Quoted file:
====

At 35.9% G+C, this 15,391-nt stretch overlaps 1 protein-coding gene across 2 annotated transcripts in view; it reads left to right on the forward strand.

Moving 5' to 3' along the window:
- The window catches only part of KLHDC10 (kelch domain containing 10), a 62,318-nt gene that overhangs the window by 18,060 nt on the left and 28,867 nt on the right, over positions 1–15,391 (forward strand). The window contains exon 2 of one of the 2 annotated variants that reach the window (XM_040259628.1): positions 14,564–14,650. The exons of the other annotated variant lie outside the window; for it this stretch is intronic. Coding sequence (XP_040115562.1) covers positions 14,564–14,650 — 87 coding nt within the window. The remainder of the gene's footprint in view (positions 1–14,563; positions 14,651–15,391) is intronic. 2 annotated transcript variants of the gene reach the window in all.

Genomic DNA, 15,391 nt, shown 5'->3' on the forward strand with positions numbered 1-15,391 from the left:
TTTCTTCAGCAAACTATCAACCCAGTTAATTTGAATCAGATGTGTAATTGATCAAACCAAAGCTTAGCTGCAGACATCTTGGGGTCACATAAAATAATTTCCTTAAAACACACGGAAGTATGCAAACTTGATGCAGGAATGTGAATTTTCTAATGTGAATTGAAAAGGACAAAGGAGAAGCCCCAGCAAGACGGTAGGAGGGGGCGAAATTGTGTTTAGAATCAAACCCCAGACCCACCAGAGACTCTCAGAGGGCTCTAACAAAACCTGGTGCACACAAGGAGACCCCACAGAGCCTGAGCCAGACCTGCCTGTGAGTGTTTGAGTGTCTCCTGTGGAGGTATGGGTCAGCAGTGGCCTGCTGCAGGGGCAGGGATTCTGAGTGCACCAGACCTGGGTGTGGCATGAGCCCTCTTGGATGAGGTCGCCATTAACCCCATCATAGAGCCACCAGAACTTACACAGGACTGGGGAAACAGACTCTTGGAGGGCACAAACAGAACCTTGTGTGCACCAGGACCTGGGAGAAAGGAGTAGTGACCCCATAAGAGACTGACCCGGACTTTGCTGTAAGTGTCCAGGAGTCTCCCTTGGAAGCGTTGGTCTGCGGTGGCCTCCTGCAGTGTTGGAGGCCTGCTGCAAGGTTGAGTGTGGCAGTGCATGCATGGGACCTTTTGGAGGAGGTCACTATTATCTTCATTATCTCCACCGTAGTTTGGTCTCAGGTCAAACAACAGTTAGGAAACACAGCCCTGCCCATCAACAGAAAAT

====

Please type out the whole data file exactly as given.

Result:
At 35.9% G+C, this 15,391-nt stretch overlaps 1 protein-coding gene across 2 annotated transcripts in view; it reads left to right on the forward strand.

Moving 5' to 3' along the window:
- The window catches only part of KLHDC10 (kelch domain containing 10), a 62,318-nt gene that overhangs the window by 18,060 nt on the left and 28,867 nt on the right, over positions 1–15,391 (forward strand). The window contains exon 2 of one of the 2 annotated variants that reach the window (XM_040259628.1): positions 14,564–14,650. The exons of the other annotated variant lie outside the window; for it this stretch is intronic. Coding sequence (XP_040115562.1) covers positions 14,564–14,650 — 87 coding nt within the window. The remainder of the gene's footprint in view (positions 1–14,563; positions 14,651–15,391) is intronic. 2 annotated transcript variants of the gene reach the window in all.

Genomic DNA, 15,391 nt, shown 5'->3' on the forward strand with positions numbered 1-15,391 from the left:
TTTCTTCAGCAAACTATCAACCCAGTTAATTTGAATCAGATGTGTAATTGATCAAACCAAAGCTTAGCTGCAGACATCTTGGGGTCACATAAAATAATTTCCTTAAAACACACGGAAGTATGCAAACTTGATGCAGGAATGTGAATTTTCTAATGTGAATTGAAAAGGACAAAGGAGAAGCCCCAGCAAGACGGTAGGAGGGGGCGAAATTGTGTTTAGAATCAAACCCCAGACCCACCAGAGACTCTCAGAGGGCTCTAACAAAACCTGGTGCACACAAGGAGACCCCACAGAGCCTGAGCCAGACCTGCCTGTGAGTGTTTGAGTGTCTCCTGTGGAGGTATGGGTCAGCAGTGGCCTGCTGCAGGGGCAGGGATTCTGAGTGCACCAGACCTGGGTGTGGCATGAGCCCTCTTGGATGAGGTCGCCATTAACCCCATCATAGAGCCACCAGAACTTACACAGGACTGGGGAAACAGACTCTTGGAGGGCACAAACAGAACCTTGTGTGCACCAGGACCTGGGAGAAAGGAGTAGTGACCCCATAAGAGACTGACCCGGACTTTGCTGTAAGTGTCCAGGAGTCTCCCTTGGAAGCGTTGGTCTGCGGTGGCCTCCTGCAGTGTTGGAGGCCTGCTGCAAGGTTGAGTGTGGCAGTGCATGCATGGGACCTTTTGGAGGAGGTCACTATTATCTTCATTATCTCCACCGTAGTTTGGTCTCAGGTCAAACAACAGTTAGGAAACACAGCCCTGCCCATCAACAGAAAAT